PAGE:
We must draw near to God, and that in a right manner. We must draw near to God. Since such a way of access and return to God is opened, it would be the greatest ingratitude and contempt of God and Christ still to keep at a distance from him. 
We must draw close by conversion, and by taking hold of his covenant. We must draw near in all holy conversation, like Enoch walking with God.  
We must draw near in humble adorations, worshipping at his footstool. We must draw near in holy dependence, and in a strict observance of the divine conduct towards them.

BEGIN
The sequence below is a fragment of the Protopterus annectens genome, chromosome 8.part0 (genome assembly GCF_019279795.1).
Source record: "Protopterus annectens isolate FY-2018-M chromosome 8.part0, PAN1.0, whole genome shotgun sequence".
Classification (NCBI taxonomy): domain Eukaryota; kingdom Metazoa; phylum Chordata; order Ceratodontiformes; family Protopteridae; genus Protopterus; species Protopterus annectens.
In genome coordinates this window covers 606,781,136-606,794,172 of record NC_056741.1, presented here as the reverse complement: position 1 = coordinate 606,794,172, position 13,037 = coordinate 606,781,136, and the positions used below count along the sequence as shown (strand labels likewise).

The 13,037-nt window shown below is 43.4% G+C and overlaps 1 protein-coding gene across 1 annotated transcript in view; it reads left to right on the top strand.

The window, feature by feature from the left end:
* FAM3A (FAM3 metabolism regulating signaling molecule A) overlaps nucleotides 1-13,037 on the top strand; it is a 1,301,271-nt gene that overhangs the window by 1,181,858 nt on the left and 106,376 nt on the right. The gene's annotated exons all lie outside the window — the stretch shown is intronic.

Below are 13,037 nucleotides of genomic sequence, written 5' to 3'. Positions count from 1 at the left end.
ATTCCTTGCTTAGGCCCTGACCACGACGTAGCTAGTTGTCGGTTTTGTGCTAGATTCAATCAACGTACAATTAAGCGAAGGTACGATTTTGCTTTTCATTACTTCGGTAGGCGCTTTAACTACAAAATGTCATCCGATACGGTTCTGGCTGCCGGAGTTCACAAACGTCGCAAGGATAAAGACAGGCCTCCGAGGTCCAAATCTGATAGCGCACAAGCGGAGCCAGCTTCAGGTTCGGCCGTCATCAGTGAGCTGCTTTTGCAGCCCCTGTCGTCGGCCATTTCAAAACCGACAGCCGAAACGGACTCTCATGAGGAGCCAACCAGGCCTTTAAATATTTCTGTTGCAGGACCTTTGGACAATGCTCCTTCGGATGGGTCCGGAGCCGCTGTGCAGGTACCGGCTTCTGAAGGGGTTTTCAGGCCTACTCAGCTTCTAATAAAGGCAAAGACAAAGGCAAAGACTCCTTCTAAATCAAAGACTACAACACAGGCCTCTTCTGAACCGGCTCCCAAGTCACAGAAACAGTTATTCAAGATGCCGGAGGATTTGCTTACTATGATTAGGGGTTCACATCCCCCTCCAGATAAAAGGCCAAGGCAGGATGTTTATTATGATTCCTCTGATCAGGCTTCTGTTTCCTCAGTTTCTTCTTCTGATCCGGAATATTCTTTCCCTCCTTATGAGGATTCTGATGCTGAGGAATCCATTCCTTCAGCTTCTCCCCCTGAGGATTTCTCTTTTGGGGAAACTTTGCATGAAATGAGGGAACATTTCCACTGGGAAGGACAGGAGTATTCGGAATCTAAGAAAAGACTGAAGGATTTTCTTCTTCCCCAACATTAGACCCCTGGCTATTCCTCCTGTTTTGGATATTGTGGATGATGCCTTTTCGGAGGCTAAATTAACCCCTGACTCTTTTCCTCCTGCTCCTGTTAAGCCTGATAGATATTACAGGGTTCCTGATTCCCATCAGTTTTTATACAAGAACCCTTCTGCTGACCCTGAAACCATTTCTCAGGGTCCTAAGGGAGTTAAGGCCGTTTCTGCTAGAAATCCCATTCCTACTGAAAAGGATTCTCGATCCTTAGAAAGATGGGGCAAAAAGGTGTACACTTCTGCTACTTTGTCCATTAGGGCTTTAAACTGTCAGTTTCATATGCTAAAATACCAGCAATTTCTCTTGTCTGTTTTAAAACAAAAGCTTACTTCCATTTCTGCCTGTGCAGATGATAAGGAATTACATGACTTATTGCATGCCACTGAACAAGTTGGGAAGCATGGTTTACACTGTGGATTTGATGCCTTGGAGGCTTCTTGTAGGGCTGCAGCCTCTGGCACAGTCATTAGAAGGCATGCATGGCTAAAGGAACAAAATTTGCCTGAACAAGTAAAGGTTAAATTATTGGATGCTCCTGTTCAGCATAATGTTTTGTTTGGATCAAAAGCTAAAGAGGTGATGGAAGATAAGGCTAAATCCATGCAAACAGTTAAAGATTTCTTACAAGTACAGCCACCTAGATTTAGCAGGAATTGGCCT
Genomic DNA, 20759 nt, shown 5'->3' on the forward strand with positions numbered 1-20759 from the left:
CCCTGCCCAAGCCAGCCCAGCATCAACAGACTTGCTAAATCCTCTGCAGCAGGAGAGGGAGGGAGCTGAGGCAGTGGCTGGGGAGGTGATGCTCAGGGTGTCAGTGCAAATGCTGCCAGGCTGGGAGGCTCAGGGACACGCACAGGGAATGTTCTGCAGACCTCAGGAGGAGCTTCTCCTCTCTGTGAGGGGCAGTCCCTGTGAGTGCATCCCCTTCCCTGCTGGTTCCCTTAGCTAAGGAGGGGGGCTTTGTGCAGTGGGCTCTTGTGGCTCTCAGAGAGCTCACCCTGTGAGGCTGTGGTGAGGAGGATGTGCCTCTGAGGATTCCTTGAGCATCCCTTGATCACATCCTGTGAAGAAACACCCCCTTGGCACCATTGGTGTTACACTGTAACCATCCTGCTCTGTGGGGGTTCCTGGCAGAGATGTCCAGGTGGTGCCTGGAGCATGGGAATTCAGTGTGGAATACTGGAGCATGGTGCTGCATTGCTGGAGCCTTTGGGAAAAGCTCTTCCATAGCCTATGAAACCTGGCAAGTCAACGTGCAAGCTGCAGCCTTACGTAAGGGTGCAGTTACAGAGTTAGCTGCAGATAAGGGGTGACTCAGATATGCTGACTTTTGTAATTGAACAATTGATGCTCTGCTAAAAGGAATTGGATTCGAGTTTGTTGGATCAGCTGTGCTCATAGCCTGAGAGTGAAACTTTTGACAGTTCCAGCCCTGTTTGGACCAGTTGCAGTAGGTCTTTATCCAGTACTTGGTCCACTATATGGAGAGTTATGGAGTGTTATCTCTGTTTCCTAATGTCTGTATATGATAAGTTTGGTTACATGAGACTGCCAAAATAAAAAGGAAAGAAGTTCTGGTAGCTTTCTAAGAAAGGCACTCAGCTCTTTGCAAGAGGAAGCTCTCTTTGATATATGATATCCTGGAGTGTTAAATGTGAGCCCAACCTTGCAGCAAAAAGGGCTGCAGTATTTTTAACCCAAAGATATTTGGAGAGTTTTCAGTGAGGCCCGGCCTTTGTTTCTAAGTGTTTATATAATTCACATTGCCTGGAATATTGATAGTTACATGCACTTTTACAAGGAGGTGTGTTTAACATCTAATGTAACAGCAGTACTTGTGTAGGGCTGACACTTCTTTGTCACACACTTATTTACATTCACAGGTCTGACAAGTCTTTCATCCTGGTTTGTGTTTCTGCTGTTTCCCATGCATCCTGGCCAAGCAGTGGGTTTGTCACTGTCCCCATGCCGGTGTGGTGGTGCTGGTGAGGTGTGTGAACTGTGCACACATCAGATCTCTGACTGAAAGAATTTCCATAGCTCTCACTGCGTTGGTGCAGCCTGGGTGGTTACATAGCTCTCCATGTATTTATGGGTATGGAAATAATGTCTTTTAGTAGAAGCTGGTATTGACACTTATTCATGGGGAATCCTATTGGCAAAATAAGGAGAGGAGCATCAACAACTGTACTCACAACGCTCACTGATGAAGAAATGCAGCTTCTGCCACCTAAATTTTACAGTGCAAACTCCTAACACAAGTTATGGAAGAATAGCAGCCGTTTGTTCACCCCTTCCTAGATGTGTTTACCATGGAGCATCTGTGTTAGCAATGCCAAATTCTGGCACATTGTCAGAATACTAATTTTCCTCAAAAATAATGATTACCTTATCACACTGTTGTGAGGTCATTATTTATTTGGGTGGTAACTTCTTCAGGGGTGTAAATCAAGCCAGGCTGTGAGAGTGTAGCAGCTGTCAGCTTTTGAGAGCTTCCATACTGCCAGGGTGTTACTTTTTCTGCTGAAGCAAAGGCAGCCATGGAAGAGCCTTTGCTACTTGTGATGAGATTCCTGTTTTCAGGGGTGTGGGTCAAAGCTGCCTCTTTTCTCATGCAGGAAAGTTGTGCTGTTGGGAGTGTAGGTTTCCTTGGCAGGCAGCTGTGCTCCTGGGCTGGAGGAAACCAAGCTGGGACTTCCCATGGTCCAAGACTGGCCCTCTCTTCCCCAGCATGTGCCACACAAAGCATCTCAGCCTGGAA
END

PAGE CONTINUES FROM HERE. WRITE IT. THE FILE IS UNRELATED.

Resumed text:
We must draw near in conformity to God, and communion with him, living under his blessed influence, still endeavoring to get nearer and nearer, till we come to dwell in his presence, but we must see to it that we make our approach to God after a right manner:  
(1) With a true heart, without any allowed guile or hypocrisy. God is the searcher of hearts, and he requires truth in the inward parts. Sincerity is our gospel perfection, though not our justifying righteousness  
(2) In full assurance of faith, with a faith grown up to a full persuasion that when we come to God by Christ, we shall have audience and acceptance. We should lay aside all sinful distrust. Without faith it is impossible to please God and the stronger our faith is the more glory we give to God.